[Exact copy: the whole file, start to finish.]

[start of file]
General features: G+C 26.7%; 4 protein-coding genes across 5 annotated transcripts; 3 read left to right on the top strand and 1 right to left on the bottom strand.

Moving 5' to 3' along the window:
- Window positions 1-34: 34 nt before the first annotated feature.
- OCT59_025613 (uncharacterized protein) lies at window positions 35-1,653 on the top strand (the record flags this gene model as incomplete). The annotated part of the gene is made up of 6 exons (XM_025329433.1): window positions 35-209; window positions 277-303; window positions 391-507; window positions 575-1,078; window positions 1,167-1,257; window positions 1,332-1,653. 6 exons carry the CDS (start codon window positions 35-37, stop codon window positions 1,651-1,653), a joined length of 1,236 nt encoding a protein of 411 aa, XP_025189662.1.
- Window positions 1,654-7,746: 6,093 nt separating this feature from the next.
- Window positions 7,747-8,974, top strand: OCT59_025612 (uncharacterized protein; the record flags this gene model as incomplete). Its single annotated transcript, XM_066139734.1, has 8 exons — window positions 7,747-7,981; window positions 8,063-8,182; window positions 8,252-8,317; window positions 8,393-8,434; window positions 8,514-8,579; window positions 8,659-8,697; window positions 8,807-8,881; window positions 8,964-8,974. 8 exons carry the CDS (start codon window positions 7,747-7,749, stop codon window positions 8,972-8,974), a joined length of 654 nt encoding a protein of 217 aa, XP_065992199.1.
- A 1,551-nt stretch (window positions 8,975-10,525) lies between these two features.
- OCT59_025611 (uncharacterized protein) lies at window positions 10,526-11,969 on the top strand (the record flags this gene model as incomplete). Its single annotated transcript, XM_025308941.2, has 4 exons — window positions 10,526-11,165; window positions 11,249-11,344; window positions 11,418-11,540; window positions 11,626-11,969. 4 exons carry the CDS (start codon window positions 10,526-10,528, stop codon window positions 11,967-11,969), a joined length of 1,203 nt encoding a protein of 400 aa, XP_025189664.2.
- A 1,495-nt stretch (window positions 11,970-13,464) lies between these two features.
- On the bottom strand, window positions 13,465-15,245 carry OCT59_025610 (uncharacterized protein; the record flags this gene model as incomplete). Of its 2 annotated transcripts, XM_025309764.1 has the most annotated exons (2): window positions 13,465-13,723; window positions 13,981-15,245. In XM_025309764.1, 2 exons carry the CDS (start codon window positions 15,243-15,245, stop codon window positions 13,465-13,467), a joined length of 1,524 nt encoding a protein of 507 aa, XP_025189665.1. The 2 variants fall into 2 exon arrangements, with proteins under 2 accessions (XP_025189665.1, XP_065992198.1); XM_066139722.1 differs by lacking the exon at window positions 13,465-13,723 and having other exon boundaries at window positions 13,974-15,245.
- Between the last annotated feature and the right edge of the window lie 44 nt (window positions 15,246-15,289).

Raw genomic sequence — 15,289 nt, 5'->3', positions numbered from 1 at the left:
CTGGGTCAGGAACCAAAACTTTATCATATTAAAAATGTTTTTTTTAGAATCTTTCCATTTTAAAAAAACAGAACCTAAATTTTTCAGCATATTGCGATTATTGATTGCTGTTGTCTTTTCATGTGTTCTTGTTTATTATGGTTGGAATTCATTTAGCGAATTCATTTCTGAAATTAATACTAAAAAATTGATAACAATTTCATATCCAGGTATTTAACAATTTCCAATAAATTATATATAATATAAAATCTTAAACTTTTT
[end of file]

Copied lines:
General features: G+C 26.7%; 4 protein-coding genes across 5 annotated transcripts; 3 read left to right on the top strand and 1 right to left on the bottom strand.

Moving 5' to 3' along the window:
- Window positions 1-34: 34 nt before the first annotated feature.
- OCT59_025613 (uncharacterized protein) lies at window positions 35-1,653 on the top strand (the record flags this gene model as incomplete). The annotated part of the gene is made up of 6 exons (XM_025329433.1): window positions 35-209; window positions 277-303; window positions 391-507; window positions 575-1,078; window positions 1,167-1,257; window positions 1,332-1,653. 6 exons carry the CDS (start codon window positions 35-37, stop codon window positions 1,651-1,653), a joined length of 1,236 nt encoding a protein of 411 aa, XP_025189662.1.
- Window positions 1,654-7,746: 6,093 nt separating this feature from the next.
- Window positions 7,747-8,974, top strand: OCT59_025612 (uncharacterized protein; the record flags this gene model as incomplete). Its single annotated transcript, XM_066139734.1, has 8 exons — window positions 7,747-7,981; window positions 8,063-8,182; window positions 8,252-8,317; window positions 8,393-8,434; window positions 8,514-8,579; window positions 8,659-8,697; window positions 8,807-8,881; window positions 8,964-8,974. 8 exons carry the CDS (start codon window positions 7,747-7,749, stop codon window positions 8,972-8,974), a joined length of 654 nt encoding a protein of 217 aa, XP_065992199.1.
- A 1,551-nt stretch (window positions 8,975-10,525) lies between these two features.
- OCT59_025611 (uncharacterized protein) lies at window positions 10,526-11,969 on the top strand (the record flags this gene model as incomplete). Its single annotated transcript, XM_025308941.2, has 4 exons — window positions 10,526-11,165; window positions 11,249-11,344; window positions 11,418-11,540; window positions 11,626-11,969. 4 exons carry the CDS (start codon window positions 10,526-10,528, stop codon window positions 11,967-11,969), a joined length of 1,203 nt encoding a protein of 400 aa, XP_025189664.2.
- A 1,495-nt stretch (window positions 11,970-13,464) lies between these two features.
- On the bottom strand, window positions 13,465-15,245 carry OCT59_025610 (uncharacterized protein; the record flags this gene model as incomplete). Of its 2 annotated transcripts, XM_025309764.1 has the most annotated exons (2): window positions 13,465-13,723; window positions 13,981-15,245. In XM_025309764.1, 2 exons carry the CDS (start codon window positions 15,243-15,245, stop codon window positions 13,465-13,467), a joined length of 1,524 nt encoding a protein of 507 aa, XP_025189665.1. The 2 variants fall into 2 exon arrangements, with proteins under 2 accessions (XP_025189665.1, XP_065992198.1); XM_066139722.1 differs by lacking the exon at window positions 13,465-13,723 and having other exon boundaries at window positions 13,974-15,245.
- Between the last annotated feature and the right edge of the window lie 44 nt (window positions 15,246-15,289).

Raw genomic sequence — 15,289 nt, 5'->3', positions numbered from 1 at the left:
CTGGGTCAGGAACCAAAACTTTATCATATTAAAAATGTTTTTTTTAGAATCTTTCCATTTTAAAAAAACAGAACCTAAATTTTTCAGCATATTGCGATTATTGATTGCTGTTGTCTTTTCATGTGTTCTTGTTTATTATGGTTGGAATTCATTTAGCGAATTCATTTCTGAAATTAATACTAAAAAATTGATAACAATTTCATATCCAGGTATTTAACAATTTCCAATAAATTATATATAATATAAAATCTTAAACTTTTT